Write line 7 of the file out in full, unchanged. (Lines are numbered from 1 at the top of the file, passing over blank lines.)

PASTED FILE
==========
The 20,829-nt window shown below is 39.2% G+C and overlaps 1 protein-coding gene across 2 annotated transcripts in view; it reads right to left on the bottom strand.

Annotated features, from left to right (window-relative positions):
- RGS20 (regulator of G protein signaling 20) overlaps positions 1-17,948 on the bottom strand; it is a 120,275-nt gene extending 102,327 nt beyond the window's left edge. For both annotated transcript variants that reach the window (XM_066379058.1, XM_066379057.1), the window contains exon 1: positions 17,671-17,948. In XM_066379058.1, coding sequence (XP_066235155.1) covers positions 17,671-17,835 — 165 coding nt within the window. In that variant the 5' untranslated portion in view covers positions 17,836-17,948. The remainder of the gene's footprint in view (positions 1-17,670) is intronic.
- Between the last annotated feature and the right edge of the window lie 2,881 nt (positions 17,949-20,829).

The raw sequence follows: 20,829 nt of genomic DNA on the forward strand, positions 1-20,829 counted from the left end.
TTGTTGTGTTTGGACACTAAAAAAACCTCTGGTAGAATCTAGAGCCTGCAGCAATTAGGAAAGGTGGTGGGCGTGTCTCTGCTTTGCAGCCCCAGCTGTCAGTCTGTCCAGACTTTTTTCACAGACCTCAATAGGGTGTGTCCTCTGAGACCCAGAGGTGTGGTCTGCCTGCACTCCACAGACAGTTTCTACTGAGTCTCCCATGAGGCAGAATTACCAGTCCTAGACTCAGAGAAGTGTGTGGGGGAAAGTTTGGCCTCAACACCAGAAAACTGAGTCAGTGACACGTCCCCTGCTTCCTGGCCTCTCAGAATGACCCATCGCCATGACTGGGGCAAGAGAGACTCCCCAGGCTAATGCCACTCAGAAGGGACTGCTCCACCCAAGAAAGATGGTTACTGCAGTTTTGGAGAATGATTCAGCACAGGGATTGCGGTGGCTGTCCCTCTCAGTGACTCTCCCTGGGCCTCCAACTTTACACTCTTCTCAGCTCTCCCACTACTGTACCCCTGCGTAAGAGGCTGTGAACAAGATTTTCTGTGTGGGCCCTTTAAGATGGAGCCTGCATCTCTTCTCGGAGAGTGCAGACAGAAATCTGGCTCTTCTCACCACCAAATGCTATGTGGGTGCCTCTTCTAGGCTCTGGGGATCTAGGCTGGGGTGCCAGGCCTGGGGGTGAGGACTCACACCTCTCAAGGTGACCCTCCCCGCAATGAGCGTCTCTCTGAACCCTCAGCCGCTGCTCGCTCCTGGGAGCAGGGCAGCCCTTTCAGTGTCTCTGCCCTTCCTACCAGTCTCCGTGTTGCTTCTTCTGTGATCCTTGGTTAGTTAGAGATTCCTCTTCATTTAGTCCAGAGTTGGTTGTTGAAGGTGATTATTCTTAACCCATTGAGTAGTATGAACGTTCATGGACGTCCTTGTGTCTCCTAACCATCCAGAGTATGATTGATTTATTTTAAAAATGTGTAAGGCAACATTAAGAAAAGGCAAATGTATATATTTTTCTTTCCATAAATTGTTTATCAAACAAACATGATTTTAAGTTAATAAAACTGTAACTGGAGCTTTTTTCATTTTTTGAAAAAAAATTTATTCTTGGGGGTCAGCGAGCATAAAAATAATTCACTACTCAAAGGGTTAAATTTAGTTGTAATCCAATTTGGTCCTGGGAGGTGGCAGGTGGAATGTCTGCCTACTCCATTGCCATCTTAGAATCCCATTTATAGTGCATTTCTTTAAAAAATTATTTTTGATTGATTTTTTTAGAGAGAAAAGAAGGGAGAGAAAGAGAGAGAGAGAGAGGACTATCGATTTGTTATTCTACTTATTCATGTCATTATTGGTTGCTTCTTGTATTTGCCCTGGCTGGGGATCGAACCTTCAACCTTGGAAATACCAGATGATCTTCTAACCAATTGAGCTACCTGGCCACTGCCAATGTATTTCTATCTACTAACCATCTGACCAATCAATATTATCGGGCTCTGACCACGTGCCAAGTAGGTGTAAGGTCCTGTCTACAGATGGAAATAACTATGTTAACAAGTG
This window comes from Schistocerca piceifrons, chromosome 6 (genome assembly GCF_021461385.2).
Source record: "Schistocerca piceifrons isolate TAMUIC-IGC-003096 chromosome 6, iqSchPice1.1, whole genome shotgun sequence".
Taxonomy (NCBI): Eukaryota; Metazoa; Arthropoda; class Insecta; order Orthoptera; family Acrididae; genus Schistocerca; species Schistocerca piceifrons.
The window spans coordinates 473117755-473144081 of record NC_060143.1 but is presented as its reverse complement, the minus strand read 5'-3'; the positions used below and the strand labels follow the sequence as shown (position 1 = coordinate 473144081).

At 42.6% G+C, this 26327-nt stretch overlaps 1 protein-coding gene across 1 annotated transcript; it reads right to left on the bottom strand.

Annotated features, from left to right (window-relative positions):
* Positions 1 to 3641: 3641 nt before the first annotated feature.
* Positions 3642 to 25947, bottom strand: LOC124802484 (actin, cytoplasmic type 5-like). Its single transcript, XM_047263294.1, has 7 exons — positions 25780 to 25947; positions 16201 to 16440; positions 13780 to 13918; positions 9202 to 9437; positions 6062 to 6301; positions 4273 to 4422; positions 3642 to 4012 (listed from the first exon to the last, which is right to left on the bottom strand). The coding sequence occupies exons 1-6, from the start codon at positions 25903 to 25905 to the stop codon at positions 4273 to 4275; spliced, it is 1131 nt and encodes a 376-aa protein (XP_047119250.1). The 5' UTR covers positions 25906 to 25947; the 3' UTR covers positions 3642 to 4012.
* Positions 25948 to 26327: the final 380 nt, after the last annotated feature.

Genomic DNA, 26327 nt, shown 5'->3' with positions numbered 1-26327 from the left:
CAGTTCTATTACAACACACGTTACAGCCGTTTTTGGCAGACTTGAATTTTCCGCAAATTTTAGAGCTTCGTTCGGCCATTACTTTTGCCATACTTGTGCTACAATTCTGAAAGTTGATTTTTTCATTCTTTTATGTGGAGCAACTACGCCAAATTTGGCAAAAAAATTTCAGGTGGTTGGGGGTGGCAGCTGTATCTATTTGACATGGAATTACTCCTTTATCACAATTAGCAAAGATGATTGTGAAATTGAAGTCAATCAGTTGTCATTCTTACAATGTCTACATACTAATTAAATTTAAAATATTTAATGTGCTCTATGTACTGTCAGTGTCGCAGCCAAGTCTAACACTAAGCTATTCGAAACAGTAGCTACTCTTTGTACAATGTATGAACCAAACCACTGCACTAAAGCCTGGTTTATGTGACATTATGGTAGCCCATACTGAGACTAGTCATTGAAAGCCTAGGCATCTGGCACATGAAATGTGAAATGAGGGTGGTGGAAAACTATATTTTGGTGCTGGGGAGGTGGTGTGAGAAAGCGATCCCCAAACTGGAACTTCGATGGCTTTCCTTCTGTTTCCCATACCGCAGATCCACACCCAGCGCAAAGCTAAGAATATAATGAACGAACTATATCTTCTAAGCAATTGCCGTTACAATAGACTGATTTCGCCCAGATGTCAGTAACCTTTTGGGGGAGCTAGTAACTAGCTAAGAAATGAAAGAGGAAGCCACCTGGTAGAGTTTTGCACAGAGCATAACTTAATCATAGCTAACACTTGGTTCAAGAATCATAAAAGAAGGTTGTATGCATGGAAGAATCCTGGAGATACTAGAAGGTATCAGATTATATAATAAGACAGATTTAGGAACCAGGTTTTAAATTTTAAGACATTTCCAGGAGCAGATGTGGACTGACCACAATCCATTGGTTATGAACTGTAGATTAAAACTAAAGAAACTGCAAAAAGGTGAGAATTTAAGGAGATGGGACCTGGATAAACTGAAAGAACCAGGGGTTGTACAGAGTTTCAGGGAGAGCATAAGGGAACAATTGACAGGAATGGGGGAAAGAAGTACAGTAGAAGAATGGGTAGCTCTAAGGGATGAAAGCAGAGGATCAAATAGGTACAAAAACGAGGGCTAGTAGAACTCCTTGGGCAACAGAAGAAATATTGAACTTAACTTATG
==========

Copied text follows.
This window comes from Schistocerca piceifrons, chromosome 6 (genome assembly GCF_021461385.2).